Spirituality & Health Magazine

|
Man looking into broken mirror
Wed, November 23 2016

What to Do When Everything is Broken

By:
Julie Peters

On Tuesday’s Election Day, I thought I would be celebrating the election of the US’s first female president. However imperfect she may be as a person or as a leader, the very fact of her existence would have empowered women to believe they could be president. She could have paved the way for a new wave of leadership that symbolized how close we are getting to equality. I had hope.

Then, Wednesday happened. The person who was elected (if narrowly) represents, to many people, sexism, xenophobia, and a dangerous disregard for the natural environment. Wednesday was not Tuesday in a way I’d never experienced before. It was like waking up on the wrong side of history, in the darkest timeline. On Wednesday, people dared laugh casually in public, and it shocked me. How could they do anything but mourn?

Still, though, a weight has lifted: the weight of hope. Hope believes in a future that is fathomable. It ties us to the life we think we are living. I believed I lived in a world that was trucking along towards progress, getting a little bit closer to equality every day. This election broke that illusion. It was a harsh reminder that progress isn’t linear, and sometimes comes with devastating backlashes. It’s also very clear now that many people in the US are calling for major change, on levels that people like me maybe just weren’t taking seriously enough. Those people do not want to live in my Tuesday’s world. My Tuesday’s world—my Tuesday’s hope—was oppressive to more people than I imagined.

Over the last couple of years, one of the figures that has provided a huge amount of solace for me in all kinds of strange moments is Akhilandeshvari, a goddess whose name means She Who is Never Not Broken. Her image is split into infinite versions, as if she were standing between two mirrors endlessly reflecting her image. She rides a crocodile, representing our fear, calmly down the river. Akhilandeshvari encourages us to surf with our fear along the waves of all we don’t know, to let it be a part of our journey. Akhilandeshvari’s symbol is pure white light passing through a prism: when it breaks, you can see colors you didn’t know were there before. Being broken can be incredibly powerful.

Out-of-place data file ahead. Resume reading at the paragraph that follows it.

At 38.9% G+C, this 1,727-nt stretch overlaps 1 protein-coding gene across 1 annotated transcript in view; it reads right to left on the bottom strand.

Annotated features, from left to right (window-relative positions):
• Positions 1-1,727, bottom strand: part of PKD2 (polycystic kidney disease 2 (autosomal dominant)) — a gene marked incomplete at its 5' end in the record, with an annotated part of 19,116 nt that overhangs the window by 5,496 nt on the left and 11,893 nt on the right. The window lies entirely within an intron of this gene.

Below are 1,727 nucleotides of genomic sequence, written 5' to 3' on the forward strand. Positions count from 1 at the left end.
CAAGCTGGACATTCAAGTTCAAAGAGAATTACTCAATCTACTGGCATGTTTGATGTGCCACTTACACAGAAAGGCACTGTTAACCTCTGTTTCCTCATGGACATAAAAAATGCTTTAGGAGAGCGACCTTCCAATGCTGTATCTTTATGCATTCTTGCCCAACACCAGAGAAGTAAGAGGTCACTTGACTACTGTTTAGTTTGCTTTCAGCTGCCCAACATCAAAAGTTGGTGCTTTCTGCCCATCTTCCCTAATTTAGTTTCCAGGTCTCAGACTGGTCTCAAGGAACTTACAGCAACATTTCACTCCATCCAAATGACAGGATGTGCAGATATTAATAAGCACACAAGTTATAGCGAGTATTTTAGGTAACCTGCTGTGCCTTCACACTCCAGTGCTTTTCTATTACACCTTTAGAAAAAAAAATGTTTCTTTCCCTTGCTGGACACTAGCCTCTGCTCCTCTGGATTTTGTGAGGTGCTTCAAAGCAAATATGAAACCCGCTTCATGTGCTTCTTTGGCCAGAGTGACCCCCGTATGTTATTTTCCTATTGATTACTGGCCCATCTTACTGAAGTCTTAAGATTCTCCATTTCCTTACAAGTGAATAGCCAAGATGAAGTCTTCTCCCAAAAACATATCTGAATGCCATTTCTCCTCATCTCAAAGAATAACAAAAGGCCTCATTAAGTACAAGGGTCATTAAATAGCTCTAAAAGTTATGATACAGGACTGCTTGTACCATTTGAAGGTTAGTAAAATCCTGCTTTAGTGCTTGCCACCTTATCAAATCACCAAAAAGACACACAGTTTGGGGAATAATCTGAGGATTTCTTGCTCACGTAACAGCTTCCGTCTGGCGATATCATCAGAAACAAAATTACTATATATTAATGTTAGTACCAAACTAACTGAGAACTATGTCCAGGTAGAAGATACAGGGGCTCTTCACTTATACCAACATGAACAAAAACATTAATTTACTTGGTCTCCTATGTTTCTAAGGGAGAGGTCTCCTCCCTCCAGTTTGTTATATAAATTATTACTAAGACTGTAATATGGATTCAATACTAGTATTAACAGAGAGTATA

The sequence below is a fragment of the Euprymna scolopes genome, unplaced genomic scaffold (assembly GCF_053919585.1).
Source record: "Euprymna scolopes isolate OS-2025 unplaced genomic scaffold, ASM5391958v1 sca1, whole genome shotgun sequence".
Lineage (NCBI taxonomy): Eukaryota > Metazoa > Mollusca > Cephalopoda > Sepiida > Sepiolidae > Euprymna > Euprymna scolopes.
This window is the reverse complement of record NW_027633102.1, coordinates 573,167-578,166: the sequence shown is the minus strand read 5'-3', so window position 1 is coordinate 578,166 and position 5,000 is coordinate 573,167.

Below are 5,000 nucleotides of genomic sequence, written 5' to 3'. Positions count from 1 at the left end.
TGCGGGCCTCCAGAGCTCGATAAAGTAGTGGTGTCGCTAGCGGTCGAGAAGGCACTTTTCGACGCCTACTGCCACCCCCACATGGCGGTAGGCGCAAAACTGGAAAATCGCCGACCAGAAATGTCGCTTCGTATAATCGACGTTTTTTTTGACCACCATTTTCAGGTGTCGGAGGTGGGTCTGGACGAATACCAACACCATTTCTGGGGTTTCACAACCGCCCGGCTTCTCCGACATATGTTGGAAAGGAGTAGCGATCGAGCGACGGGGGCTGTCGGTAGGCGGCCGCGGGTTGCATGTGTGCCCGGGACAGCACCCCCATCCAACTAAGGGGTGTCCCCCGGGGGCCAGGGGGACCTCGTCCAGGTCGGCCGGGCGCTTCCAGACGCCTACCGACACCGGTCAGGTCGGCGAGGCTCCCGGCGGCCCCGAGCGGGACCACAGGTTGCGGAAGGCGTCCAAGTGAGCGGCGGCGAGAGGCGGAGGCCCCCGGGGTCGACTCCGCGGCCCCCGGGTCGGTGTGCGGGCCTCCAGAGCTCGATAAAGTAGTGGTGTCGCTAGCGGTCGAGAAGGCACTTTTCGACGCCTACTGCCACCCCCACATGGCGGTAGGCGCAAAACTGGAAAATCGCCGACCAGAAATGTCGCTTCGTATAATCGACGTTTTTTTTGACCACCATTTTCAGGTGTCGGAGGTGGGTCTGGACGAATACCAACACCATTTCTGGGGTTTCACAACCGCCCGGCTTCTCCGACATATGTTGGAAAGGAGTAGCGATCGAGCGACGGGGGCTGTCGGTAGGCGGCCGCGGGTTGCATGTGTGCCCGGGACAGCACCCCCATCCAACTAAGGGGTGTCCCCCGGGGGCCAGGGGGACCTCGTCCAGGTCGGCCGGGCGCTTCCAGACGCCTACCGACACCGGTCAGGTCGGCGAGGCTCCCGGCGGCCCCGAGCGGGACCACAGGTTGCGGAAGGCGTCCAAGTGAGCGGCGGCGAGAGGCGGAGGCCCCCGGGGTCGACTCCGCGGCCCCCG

On Wednesday, something broke. As painful as that is, the election revealed something we couldn’t see through our little bubbles of like-minded people sharing the same opinions over and over again on social media. Today we have the opportunity to acknowledge and imagine each other in a way that we couldn’t when our belief in a certain kind of world was blinding us.

So now that it’s no longer Tuesday, we must let the brokenness teach us. “There’s a crack in everything,” the poet and songwriter Leonard Cohen, who passed away on this of all weeks, has famously written: “that’s how the light gets in.” So we peer through the fragments and see what might be possible when the old hope no longer holds. Rather than insisting on finding a way to get back to Tuesday’s world, we must listen to each other with kindness and compassion and try to figure out what it means that, actually, it’s Wednesday. The future will not cease meeting us in the present.

Brokenness is painful, no question about it. But if we are willing to imagine what might exist after the shattering, we may see unprecedented possibilities.

Julie Peters's picture

Join yoga teacher Julie Peters on an exploration into the real life of yoga—how the philosophies and experiences of the practice can help us learn from our bodies, enrich our relationships, face our deepest shadows, and laugh at ourselves along the way. Julie is the author of the  book Secrets of the Eternal Moon Phase Goddesses: Meditations on Desire, Relationships, and the Art of Being Broken (Turner Publishing). See www.jcpeters.ca for more details.